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MILITARY TECHNOLOGY (MILTECH) is the world's leading international tri-service defence monthly magazine in the English language. MILITARY TECHNOLOGY is "Required Reading for Defence Professionals". Follow us on Twitter: MILTECH1

23 February 2015

IDEX 2015: Lockheed Martin’s Air and Missile Defence Technology

Lockheed Martin’s hit-to-kill technology makes stopping a bullet with a bullet mid-flight a reality. “Hit-to-Kill” (HTK) refers to destroying a threat with body-to-body impact by the interceptor missile. The impact takes place with a large amount of kinetic energy that completely destroys threats containing weapons of mass destruction, keeping them away from protected areas when it matters most. HTK technology is made up of three fundamental principles:

1.    Sensing the threat
Before an interceptor can eliminate a threat, it must first detect the exact location of that threat.  This is done through a series of events. First, the ground-based defense system detects the threat, estimates an intercept point, and launches the interceptor missile. Once the interceptor is near the threat, the interceptor’s on-board radar seeker searches for and acquires the threat. The radar seeker provides a highly accurate location for the intercept target through searching, scanning and processing the location data en route to the threat. To achieve body-to-body impact, the on-board radar seeker measures critical target information that is then used by the interceptor’s guidance system to pinpoint where to aim on the target’s body.

2.    Getting to the threat
In order to effectively intercept the threat, the interceptor must be very agile and maneuverable. To achieve this agility, the interceptor requires rapid steering control. For example, the PAC-3 Missile achieves control throughout flight by utilising its solid propellant rocket motor, aerodynamic surfaces, attitude control motors (ACMs) and inertial guidance to achieve the agility required for HTK. The key component to PAC-3’s agility is its 180 ACMs, which are small, short-duration rocket motors near the nose of the missile. They provide the agility to refine the missile’s course at the critical homing and endgame segments of flight to ensure body-to-body impact.

3.    Stopping the threat
As the missile intercepts the threat, it destroys the target through body-to-body impact, akin to a bullet hitting a bullet in mid-air. The body-to-body impact has extremely high kinetic energy, protecting the defended area from debris.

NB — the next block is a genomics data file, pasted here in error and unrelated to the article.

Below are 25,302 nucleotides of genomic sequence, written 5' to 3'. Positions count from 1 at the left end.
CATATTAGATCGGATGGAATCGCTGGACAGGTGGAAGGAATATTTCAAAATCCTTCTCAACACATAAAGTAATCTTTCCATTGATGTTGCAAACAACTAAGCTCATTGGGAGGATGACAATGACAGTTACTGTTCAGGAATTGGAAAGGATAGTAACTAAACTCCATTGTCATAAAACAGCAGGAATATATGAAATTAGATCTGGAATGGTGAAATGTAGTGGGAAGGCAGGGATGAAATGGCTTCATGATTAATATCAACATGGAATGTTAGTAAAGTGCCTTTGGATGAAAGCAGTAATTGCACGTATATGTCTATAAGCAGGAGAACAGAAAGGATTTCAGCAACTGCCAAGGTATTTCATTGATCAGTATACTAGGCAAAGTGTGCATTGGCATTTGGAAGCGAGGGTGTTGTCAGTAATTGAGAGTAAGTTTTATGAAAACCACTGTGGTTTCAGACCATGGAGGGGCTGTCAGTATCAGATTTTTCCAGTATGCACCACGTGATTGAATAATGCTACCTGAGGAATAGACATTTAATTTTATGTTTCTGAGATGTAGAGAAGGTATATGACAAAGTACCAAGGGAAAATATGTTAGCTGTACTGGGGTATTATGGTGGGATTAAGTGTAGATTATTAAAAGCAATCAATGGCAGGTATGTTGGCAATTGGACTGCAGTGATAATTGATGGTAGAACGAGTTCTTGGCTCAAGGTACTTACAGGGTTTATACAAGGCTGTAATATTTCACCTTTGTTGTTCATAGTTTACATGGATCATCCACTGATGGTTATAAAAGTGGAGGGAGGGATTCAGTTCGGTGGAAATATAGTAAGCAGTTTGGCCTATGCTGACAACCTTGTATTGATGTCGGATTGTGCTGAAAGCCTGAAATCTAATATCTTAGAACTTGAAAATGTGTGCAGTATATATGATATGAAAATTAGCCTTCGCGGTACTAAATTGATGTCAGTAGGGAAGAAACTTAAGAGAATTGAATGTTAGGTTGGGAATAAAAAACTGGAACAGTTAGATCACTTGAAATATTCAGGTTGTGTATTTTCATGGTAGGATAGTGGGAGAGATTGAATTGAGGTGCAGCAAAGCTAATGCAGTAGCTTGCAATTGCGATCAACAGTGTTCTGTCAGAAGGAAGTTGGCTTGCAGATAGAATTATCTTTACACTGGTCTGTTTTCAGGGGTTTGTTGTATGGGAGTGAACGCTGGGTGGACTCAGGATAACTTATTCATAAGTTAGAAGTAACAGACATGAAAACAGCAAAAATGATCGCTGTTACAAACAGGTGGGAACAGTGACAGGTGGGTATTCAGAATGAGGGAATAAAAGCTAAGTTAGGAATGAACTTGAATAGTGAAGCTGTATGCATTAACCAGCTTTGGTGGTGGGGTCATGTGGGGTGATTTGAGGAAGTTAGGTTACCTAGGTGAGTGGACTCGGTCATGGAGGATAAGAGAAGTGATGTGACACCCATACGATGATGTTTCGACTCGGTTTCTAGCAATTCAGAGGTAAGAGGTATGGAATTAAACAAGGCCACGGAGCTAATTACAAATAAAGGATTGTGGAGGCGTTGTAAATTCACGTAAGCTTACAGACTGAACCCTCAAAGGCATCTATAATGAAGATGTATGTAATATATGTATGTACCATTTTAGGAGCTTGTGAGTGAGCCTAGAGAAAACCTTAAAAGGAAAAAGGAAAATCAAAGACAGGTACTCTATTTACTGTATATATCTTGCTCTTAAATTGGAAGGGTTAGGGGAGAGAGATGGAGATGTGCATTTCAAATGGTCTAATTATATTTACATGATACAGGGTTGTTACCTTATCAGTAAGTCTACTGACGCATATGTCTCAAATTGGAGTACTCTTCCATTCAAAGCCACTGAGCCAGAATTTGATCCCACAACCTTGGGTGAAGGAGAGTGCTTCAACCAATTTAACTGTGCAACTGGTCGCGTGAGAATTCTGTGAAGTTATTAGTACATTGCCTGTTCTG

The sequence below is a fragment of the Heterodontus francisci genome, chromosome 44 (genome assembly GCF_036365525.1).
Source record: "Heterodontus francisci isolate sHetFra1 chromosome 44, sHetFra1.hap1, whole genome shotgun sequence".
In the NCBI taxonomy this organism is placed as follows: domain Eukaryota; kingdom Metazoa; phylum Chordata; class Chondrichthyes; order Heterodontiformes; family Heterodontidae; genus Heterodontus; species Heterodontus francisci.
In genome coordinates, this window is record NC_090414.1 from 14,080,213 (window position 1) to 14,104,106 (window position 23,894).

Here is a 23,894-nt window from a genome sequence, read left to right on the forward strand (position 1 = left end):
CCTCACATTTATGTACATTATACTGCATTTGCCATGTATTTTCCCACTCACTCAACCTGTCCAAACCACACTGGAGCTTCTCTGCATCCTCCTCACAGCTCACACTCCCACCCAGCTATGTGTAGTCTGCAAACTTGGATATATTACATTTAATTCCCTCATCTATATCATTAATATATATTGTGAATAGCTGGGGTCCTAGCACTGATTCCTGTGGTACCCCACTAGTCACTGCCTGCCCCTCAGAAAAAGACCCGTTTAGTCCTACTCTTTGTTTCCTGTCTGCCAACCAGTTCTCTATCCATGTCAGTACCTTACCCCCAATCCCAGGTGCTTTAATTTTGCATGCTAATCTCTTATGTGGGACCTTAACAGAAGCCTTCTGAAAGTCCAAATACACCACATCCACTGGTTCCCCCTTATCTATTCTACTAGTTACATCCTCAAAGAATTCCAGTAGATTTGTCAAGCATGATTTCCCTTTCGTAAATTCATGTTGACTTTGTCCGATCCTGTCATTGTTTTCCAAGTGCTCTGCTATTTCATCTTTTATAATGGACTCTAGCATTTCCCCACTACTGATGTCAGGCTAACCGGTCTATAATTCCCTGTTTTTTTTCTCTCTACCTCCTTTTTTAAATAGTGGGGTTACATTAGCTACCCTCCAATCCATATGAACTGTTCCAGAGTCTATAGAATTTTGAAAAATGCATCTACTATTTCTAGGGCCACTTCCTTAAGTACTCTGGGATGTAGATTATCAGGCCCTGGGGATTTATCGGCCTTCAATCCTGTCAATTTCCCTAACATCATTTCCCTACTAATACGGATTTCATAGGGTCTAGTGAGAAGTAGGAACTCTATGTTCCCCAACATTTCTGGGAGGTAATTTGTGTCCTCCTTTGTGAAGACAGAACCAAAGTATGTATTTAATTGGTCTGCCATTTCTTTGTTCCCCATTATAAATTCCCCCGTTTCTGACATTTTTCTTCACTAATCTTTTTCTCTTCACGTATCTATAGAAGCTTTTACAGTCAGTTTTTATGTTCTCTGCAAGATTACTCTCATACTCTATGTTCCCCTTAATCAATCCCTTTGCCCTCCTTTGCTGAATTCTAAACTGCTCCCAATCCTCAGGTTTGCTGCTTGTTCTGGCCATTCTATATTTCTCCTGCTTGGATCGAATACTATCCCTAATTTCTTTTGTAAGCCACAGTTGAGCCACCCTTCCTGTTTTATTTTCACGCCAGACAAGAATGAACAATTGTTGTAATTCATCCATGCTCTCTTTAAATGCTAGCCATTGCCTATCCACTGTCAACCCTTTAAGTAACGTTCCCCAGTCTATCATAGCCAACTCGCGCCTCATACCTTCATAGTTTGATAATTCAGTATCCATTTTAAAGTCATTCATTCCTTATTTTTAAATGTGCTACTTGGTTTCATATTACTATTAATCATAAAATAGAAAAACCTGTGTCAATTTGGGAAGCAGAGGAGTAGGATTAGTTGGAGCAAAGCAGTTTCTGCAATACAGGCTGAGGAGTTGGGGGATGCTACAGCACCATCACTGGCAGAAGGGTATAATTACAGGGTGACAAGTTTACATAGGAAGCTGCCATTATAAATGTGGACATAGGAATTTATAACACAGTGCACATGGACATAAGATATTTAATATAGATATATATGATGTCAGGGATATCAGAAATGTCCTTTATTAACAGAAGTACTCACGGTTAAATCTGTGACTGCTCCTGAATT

HAAD Launch Mod 3

HTK technology is a defining advantage of Lockheed Martin missile defence systems.  Previous air and missile defence interceptors did not have the sensing or agility components required for HTK, and instead relied on fragmentation warhead technology. This method attempts to disable or deflect the threat off course - this is not as accurate and can result in dangerous debris falling close to the protected area. Several Lockheed Martin interceptors can also achieve HTK at higher altitudes and ranges, which is important when defending against weapons of mass destruction.

The Lockheed Martin missile defence system provides a layered approach to missile defence, to ensure the protected area is safe from incoming threats. PAC-3, PAC-3 Missile Segment Enhancement (MSE), and Terminal High Altitude Area Defense (THAAD) are all HTK and provide the ability to intercept threats at multiple altitudes, ranges and speeds.

The need for a strong air and missile defence system has proven itself over and over again. In the current global environment, it is a necessity for the safety of nations around the world.  HTK technology makes sure that these threats stay safely far away from home. At Lockheed Martin Missiles and Fire Control, we’re not afraid of imagining a brighter future. It is brave thinking and determination that makes stopping a bullet with a bullet a reality.

PAC-3 Launch

For more information please see MILITARY TECHNOLOGY #2/2015, available at the show and on booth #C1 10-11. 

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